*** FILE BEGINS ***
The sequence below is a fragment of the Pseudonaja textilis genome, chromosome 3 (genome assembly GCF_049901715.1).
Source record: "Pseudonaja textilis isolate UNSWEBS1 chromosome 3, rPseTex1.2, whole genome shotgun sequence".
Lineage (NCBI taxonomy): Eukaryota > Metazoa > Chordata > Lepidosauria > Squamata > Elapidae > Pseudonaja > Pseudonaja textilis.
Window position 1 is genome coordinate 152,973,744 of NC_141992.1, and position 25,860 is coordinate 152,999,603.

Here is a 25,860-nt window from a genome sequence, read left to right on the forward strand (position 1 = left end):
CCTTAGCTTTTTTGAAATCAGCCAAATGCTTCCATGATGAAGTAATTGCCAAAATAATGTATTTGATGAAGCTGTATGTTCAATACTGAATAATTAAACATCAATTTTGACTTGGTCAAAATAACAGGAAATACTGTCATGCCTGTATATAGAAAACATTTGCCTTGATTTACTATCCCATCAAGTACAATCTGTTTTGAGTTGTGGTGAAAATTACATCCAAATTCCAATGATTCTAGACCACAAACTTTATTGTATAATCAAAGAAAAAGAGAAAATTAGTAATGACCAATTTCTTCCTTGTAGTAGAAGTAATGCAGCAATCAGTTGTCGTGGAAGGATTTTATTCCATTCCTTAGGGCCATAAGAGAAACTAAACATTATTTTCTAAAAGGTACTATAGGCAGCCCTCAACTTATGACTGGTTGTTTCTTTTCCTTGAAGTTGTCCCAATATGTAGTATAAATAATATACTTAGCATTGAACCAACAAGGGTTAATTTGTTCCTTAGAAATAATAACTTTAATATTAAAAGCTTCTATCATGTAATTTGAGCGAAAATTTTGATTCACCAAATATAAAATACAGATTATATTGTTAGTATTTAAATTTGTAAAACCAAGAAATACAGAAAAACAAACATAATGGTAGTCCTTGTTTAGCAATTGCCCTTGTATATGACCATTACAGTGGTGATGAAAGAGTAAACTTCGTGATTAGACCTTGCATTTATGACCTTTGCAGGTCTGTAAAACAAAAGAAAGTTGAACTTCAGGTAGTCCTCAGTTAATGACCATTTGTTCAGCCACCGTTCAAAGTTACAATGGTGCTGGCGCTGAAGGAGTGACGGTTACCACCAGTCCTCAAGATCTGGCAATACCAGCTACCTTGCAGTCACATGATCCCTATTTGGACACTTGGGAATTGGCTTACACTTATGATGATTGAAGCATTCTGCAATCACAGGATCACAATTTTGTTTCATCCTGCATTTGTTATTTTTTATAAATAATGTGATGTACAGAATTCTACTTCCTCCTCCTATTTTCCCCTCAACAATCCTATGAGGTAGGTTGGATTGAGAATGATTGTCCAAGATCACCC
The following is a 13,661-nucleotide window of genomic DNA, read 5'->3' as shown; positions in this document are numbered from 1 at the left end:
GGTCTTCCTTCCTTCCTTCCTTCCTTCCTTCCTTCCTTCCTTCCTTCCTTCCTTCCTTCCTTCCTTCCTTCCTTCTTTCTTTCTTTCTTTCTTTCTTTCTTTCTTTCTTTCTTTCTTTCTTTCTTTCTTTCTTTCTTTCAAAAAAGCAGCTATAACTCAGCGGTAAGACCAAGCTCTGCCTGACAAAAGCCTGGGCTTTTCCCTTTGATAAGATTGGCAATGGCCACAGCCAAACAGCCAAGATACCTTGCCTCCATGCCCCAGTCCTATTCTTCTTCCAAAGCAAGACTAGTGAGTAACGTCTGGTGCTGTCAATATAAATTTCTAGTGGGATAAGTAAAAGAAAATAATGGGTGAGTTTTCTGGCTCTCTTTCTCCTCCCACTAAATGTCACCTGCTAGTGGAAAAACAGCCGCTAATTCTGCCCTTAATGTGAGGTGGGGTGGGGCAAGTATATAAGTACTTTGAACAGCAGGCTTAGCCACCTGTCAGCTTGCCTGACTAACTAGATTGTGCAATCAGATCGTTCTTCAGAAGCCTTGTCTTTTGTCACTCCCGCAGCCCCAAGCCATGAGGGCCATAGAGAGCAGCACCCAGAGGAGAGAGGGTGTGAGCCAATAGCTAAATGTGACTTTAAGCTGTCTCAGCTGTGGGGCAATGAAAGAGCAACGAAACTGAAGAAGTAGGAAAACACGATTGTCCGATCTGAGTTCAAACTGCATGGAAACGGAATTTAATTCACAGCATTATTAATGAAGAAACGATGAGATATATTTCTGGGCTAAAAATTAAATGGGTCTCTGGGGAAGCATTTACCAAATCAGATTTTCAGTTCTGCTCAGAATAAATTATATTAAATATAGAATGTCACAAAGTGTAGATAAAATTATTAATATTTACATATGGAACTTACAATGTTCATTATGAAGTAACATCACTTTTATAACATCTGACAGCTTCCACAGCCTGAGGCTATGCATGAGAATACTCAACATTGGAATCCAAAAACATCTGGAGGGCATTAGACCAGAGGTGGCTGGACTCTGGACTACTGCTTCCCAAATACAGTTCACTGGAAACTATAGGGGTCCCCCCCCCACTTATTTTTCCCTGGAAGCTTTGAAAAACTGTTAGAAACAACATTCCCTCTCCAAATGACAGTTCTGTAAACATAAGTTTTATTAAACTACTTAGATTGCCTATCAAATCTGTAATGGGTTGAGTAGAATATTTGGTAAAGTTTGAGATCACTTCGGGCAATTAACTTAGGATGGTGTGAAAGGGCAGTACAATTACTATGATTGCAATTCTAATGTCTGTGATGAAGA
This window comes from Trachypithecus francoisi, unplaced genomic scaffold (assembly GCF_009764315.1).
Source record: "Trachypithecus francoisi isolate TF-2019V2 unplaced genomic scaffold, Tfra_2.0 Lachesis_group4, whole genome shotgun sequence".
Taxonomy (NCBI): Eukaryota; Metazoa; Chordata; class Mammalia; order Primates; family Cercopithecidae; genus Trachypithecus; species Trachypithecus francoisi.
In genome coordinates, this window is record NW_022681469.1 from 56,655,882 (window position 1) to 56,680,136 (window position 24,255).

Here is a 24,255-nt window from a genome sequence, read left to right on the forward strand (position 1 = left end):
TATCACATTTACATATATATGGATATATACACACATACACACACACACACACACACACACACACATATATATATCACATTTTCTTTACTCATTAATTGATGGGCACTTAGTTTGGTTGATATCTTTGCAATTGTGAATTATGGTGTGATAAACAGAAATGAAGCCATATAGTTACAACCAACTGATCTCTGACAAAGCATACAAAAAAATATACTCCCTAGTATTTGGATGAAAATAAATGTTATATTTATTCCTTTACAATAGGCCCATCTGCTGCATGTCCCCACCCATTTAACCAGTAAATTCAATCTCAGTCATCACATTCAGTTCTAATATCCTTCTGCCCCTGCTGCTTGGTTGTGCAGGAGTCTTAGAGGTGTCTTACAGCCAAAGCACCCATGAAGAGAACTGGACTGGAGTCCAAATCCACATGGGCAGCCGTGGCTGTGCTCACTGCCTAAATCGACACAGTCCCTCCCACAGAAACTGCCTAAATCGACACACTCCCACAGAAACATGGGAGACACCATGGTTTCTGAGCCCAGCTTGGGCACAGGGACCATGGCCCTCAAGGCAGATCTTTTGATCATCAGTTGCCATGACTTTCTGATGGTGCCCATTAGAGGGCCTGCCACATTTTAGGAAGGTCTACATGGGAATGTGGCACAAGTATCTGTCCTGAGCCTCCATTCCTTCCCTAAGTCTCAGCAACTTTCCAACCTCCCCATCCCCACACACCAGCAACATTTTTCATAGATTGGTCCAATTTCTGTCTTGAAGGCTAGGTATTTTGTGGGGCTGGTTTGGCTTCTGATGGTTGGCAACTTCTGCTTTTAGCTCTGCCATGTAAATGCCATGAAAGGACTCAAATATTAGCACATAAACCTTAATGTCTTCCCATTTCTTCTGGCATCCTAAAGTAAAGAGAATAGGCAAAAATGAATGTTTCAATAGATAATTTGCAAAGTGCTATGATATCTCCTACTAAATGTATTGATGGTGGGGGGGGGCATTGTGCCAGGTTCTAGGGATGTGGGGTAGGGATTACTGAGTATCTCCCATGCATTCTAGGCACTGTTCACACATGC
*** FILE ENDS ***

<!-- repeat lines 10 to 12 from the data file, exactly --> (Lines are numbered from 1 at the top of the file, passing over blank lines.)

Source record: "Trachypithecus francoisi isolate TF-2019V2 unplaced genomic scaffold, Tfra_2.0 Lachesis_group4, whole genome shotgun sequence".
Taxonomy (NCBI): Eukaryota; Metazoa; Chordata; class Mammalia; order Primates; family Cercopithecidae; genus Trachypithecus; species Trachypithecus francoisi.
In genome coordinates, this window is record NW_022681469.1 from 56,655,882 (window position 1) to 56,680,136 (window position 24,255).